Article: CS: GO: IEM – World Championship is on the doorstep

After a break over Christmas and New Year, the big CS: GO tournaments are finally back, albeit still without an audience.

After Astralis finished 2020 with a win in Intel Extreme Masters XV – Global Challenge on December 20, no tournaments were played with the top teams combined BLAST Premier: Global Final 2020, between 19-24 January. Despite the name, the final was decided in 2021, and was the first of the year. The CS year has thus started and the calendar is filled with matches and tournaments to enjoy in the future.

First out after BLAST is the ongoing cs_summit 7 with three Swedish teams in Dignitas, Fnatic and NIP. That tournament runs until January 31. But the first really big tournament will be IEM Katowice, which starts with Play-In on February 16-17, and continues with group games and finals between February 18-28.

Intel Extreme Masters (abbreviated IEM) is the longest-running global professional tournament in the world. In 2006, when the Intel-sponsored European tournament saw room for expansion outside of Europe, especially to North America, Intel funded a worldwide tournament and called it the Intel Extreme Masters. In 2007, IEM established a format with many smaller qualifying events, which led to a major final event held at CeBIT in Germany. From 2008, the tournament became global, with participants from Europe, North America and Asia.

During its 15 seasons, IEM has hosted events on several continents for various games including Counter-Strike 1.6, Counter-Strike: Global Offensive, Warcraft III, World of Warcraft, Quake Live, DotA, StarCraft II, League of Legends and more.

The Counter-Strike 1.6 tournament was considered one of the Counter-Strike Majors from 2008 to 2012.


The first IEM of the year would be held in Spodek Arena, Katowice, Poland. But the circumstances mean that it will instead be an online game. 24 teams participate, where eight teams are already ready for group games. The other 16 teams play Play-In where another eight teams advance to the group stage. The group game thus consists of 16 teams.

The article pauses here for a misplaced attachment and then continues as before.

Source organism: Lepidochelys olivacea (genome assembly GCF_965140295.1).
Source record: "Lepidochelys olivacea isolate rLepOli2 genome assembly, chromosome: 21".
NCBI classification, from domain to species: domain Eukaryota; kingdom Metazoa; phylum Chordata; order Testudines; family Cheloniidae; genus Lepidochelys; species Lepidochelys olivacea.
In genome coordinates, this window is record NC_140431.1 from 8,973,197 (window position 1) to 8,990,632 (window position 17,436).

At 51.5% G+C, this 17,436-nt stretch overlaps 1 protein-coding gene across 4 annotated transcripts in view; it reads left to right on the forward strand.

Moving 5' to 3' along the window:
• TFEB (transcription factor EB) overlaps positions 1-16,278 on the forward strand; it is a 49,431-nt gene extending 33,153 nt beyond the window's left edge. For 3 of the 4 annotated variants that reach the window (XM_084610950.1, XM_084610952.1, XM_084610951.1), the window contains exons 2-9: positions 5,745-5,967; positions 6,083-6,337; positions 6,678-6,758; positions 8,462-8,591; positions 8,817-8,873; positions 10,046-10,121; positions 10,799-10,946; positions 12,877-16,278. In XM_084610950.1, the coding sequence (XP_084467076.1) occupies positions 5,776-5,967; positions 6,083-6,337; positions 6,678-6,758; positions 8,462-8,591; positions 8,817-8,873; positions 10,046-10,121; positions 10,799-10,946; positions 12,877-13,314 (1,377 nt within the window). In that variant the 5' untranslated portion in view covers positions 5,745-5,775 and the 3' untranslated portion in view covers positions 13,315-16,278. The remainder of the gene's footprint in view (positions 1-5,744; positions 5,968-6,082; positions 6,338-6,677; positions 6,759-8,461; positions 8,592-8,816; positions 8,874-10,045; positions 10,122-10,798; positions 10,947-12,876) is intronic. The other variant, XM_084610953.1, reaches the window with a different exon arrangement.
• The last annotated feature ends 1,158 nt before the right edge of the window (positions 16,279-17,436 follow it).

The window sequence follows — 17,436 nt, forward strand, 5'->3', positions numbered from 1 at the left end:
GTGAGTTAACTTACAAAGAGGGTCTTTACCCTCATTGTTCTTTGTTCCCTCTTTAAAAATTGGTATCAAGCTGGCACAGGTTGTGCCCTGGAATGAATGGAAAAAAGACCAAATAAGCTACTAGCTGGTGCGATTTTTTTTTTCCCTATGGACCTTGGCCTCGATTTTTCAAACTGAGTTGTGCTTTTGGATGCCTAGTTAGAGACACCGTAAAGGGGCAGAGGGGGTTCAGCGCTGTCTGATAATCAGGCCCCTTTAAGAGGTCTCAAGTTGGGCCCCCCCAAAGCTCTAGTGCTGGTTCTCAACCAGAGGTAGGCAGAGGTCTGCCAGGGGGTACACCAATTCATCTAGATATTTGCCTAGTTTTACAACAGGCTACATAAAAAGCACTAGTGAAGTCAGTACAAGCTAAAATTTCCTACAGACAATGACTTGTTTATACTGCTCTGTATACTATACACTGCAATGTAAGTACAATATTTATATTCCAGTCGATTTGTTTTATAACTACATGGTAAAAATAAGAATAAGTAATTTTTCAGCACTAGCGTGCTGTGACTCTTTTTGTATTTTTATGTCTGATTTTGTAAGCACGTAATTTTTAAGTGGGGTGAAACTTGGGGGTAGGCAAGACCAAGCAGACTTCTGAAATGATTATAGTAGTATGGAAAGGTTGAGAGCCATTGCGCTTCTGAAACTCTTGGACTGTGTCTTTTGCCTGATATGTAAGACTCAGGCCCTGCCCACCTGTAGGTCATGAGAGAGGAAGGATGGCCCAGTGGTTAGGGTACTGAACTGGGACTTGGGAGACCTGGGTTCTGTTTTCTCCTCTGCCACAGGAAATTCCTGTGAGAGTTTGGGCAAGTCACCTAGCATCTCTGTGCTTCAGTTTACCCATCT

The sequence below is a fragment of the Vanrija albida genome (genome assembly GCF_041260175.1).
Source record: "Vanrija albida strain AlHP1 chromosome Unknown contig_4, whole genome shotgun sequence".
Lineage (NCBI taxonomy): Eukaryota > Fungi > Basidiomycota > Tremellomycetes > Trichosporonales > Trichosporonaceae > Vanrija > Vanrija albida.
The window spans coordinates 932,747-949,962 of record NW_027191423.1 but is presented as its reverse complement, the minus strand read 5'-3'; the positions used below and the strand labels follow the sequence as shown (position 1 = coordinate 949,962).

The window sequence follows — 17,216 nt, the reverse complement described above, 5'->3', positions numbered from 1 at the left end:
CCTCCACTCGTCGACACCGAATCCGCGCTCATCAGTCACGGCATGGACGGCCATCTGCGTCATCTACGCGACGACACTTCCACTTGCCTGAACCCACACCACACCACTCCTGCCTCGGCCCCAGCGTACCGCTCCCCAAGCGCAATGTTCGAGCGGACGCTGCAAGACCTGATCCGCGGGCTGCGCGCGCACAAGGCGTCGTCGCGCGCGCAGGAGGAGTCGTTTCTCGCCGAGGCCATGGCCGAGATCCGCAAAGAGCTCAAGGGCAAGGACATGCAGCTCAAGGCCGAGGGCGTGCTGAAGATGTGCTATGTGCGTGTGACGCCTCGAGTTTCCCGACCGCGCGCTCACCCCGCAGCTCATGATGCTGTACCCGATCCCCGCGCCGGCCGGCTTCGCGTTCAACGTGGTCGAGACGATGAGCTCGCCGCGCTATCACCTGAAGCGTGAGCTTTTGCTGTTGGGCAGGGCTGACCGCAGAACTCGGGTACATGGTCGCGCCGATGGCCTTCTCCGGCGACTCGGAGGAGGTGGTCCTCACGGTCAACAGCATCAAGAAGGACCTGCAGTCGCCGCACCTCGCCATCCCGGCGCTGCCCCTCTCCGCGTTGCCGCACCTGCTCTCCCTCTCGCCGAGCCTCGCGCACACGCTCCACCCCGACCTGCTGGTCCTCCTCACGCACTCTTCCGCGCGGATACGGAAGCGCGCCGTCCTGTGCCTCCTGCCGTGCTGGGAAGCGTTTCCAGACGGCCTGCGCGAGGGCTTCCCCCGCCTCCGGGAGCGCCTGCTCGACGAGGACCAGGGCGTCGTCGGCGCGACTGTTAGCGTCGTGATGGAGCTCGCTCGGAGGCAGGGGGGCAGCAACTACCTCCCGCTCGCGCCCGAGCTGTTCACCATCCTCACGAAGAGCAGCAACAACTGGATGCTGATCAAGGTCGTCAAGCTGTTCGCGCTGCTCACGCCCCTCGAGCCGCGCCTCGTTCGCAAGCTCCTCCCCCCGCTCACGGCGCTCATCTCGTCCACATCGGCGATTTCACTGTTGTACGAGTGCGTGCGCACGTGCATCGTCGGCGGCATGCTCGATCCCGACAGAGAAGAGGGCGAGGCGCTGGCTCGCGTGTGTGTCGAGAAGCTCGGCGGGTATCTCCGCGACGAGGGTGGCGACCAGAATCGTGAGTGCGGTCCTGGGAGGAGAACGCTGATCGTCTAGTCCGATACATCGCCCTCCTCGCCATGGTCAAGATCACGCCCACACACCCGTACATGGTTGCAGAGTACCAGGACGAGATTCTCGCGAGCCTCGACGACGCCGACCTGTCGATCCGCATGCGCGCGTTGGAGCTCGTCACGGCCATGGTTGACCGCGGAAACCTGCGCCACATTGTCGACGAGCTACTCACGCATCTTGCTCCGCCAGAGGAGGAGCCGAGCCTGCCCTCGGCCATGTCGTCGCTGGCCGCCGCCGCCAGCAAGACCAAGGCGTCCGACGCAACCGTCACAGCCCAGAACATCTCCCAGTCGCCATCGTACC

• Double-elimination bracket
  • Opening matches are played a map
  • Remaining matches best of three maps

Group games

  • GSL format
  • Eight teams in each group
  • All matches best of three maps
  • The top three teams in each group advance to the playoffs
  • The group winners go straight to the semifinals
  • Second place in the group stage goes on to the quarterfinals as “high seeds”
  • Third place in the group stage goes on to the quarterfinals as “low seeds”


  • Single-elimination bracket
  • Quarters and semifinals are best played by three maps
  • The final is best played by five maps

All teams receive at least a small amount regardless of placement, but the price for first place is $ 400,000, second place $ 180,000 while third and fourth place receive $ 80,000. (No bronze match played)

Two Swedish teams participate in the tournament, Ninjas In Pajamas (NIP) and Fnatic.

Swedish betting sites has set its odds on IEM, and from there you can read which are the favorites to take home the first prize. Favorites to win are Danish Astralis (3.20), currently ranked number one in the world. However, they lost the final in BLAST against NaVi (6.00) which is number four according to several betting sites.

Fnatic is not seen as a favorite, but is at 26.00 times the money to win. Odds on NIP as winners are not yet visible, as they would not initially participate. However, due to travel restrictions, Tyloo was unable to attend, and NIP was given their place.